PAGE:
By Kevin CanessaOn this website are two obituaries, one for a young lady, 29, and the other for a young lady, 24. Two local girls, gone in what should be the prime years of their lives.
Both are very sad situations.
No parents should ever have to bury their children. Yet for two families, this happened in the very same week.
It’s not in middle America. It’s not in any huge metropolis. It’s not in one of those places where we so very often hear “this kind of thing doesn’t happen in a town like ours.”
Instead, it’s happened right here. In Kearny. Twice. This week alone. In a town of just over 40,000 people.
It’s not the first time this has happened. It likely won’t be the last time.
Yet no matter what happens — now or in the future — the time to end all stigmas has arrived. It’s not something we can debate anymore. It’s no longer a question of when. The time is here. It’s now. And if you refuse to think otherwise, you’re living in the wrong community.
Our town has seen its share of stigmatized deaths over the last few years. In so many cases, people are afraid to speak of the so-called taboo nature of the deaths. Or, people speak out, don’t think about what they say, and wind up uttering words that are highly inappropriate or shocking.
I’ve lived in Kearny, with a few exceptions, since Dec. 1, 1985. When I left for Florida in 2012, I said countless times that if I were ever to return to New Jersey, it would be Kearny or bust. I love this town. I take great pride in this town. I love to tell people this is my hometown. I detest when people speak poorly of Kearny.
But there’s one more attribute I want to add to Kearny’s superlatives — and that is, that Kearny is a place where stigmas no longer exist.
Because we live in a town where there are drug addicts.
We live in a town where people experience mental-health issues.
We live in a town where people — of all ages — are bullied.
We must now live a town where it’s always OK — even common — to speak about such instances.
Years ago, I wrote about my own demons on the pages of this newspaper. There were some who thought it was nuts for me to speak about my own addictions and battles with depression. Yet the truth is, those experiences helped me to realize I wasn’t alone.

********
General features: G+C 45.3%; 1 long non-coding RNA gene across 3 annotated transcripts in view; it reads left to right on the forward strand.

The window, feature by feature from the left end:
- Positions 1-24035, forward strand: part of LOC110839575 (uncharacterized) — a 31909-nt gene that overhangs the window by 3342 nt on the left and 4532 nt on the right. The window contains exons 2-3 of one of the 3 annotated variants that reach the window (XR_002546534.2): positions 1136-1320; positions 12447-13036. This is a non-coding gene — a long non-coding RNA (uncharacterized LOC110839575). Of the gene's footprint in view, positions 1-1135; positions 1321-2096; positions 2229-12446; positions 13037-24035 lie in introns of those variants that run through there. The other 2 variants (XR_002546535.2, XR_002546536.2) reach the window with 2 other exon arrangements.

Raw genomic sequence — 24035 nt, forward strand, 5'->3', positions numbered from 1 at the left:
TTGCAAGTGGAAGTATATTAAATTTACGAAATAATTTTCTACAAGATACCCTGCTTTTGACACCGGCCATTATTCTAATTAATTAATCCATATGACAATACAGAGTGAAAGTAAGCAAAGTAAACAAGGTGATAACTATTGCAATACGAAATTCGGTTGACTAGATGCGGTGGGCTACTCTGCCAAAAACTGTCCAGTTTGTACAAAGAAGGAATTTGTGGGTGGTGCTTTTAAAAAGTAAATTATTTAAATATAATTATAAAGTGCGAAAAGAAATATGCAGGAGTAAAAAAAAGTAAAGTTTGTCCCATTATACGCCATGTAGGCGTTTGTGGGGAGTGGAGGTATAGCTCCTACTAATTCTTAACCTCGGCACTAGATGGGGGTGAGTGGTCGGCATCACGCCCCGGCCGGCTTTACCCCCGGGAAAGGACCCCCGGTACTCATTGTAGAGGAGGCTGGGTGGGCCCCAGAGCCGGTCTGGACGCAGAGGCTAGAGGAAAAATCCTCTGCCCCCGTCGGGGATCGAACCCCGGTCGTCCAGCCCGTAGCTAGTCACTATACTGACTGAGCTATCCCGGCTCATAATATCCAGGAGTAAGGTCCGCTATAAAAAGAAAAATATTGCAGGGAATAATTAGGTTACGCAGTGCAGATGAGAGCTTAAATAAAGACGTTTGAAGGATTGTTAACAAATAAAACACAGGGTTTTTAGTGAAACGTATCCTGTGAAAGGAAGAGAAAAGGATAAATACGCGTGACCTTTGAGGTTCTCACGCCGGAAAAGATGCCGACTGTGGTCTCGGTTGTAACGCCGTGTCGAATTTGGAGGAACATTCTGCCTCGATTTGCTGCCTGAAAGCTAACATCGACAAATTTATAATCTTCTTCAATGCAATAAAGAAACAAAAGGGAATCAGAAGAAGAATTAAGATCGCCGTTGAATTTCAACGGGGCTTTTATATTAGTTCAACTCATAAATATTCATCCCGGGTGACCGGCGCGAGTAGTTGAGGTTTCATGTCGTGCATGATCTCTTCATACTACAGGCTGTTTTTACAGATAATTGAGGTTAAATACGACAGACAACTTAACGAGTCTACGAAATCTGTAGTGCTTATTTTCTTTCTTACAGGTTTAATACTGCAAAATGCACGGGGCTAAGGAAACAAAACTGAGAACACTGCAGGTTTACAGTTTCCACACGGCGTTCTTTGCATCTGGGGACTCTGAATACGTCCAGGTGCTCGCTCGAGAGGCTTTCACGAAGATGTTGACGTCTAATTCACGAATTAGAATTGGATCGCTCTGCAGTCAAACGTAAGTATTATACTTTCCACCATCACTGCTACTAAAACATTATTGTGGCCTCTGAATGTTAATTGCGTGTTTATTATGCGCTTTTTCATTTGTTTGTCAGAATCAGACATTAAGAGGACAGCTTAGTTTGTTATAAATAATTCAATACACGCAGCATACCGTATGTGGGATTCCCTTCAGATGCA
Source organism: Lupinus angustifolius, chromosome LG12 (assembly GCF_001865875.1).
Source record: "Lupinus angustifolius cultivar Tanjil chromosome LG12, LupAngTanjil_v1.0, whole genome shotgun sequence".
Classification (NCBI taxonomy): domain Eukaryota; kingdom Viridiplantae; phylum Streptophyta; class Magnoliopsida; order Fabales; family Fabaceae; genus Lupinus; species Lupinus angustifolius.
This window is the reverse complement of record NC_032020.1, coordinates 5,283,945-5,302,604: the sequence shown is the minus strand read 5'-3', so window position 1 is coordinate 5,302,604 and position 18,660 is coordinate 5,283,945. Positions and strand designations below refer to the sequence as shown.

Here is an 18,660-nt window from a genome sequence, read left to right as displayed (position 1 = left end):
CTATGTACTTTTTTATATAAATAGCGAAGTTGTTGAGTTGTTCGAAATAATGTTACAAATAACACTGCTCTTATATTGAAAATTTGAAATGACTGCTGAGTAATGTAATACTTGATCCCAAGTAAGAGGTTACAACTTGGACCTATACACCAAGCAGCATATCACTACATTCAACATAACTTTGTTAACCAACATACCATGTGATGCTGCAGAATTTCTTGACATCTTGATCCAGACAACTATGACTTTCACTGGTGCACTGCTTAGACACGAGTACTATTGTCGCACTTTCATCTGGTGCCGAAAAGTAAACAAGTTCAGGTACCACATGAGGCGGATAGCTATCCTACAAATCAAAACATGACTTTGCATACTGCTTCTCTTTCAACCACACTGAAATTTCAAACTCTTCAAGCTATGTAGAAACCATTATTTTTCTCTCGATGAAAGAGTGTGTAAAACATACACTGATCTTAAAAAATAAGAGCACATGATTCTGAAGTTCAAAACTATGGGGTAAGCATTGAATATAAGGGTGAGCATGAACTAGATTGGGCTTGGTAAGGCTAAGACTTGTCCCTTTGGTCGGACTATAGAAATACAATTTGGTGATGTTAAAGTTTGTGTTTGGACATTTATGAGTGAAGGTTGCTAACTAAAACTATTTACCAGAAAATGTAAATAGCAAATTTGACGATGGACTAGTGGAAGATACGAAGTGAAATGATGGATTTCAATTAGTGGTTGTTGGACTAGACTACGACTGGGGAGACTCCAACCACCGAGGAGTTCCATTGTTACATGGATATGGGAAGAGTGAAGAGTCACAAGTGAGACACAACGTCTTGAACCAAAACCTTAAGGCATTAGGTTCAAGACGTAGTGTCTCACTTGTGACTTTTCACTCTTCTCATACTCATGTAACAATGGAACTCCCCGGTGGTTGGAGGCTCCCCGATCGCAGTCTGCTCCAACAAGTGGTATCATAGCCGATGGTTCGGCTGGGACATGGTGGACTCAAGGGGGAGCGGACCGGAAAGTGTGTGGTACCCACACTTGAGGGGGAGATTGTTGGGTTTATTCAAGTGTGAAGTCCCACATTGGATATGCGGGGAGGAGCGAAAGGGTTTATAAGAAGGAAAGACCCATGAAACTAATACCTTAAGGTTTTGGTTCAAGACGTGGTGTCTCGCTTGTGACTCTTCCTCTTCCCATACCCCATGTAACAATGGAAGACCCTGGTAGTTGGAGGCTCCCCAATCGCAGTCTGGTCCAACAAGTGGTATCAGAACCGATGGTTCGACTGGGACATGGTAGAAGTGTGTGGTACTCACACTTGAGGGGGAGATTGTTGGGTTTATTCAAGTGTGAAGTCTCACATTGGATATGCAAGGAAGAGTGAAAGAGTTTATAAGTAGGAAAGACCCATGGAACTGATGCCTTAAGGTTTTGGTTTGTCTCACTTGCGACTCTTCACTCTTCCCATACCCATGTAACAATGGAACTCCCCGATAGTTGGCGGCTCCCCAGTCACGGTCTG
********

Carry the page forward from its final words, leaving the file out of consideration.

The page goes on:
They helped me to reach out to others in our community to say YOU ARE NOT ALONE. It allowed me a chance to put a face to the problems I experienced — and to say that there is help, no matter what kind of situation you might be in personally.
There is medication.
There is therapy.
There are countless people in this town who are ready to listen at a moment’s notice.
And so one week after we saw the lives of two beautiful 20+-year-olds ending way too soon, I use the space in this column, this week, to make a simple declaration.
If you’re hurting, if you’re experiencing addiction, if you need help — reach out. Reach out now. There are so many ways you can get help. There are so many beneficial things you can do that don’t involve … death.
No matter who you are, what you’ve done, how you’re feeling, you live in a town where people take care of each other. And despite what anyone else might have told you, you have no reason to fear being open, being honest and being truthful.
Because as of July 1, 2018, even if there are no signs that say so — like there are in Lyndhurst and other places — in my mind, you now live in a stigma-free zone. And never again should you have to worry about your ailments. I care. So many others care. And all we want is for you to battle your demons wisely and with the support you so very deeply deserve.
Nothing else is acceptable. Not now, not ever again.
Welcome to Kearny, N.J., 07032 — a place where stigmas have become part of our 151-year history.
And with luck, in history shall those stigmas forever remain.
Learn more about the writer ...
Kevin A. Canessa Jr. is the editor of and broadcaster at The Observer, a place where he has served on and off since 2006. He is responsible for the editorial content of the newspaper and website, the production of the e-Newspaper, writing several stories per week (including the weekly editorial), conducting live broadcasts on Facebook Live, including a weekly recap of the news — and much more behind the scenes. Between 2006 and 2008, he introduced the newspaper to its first-ever blog — which included podcasts, audio and video. Originally from Jersey City, Kevin lived in Kearny until 2004, lived in Port St. Lucie. Florida, for four years until February 2016 and in March of that year, he moved back to West Hudson to return to The Observer full time. Click Here to send Kevin an email.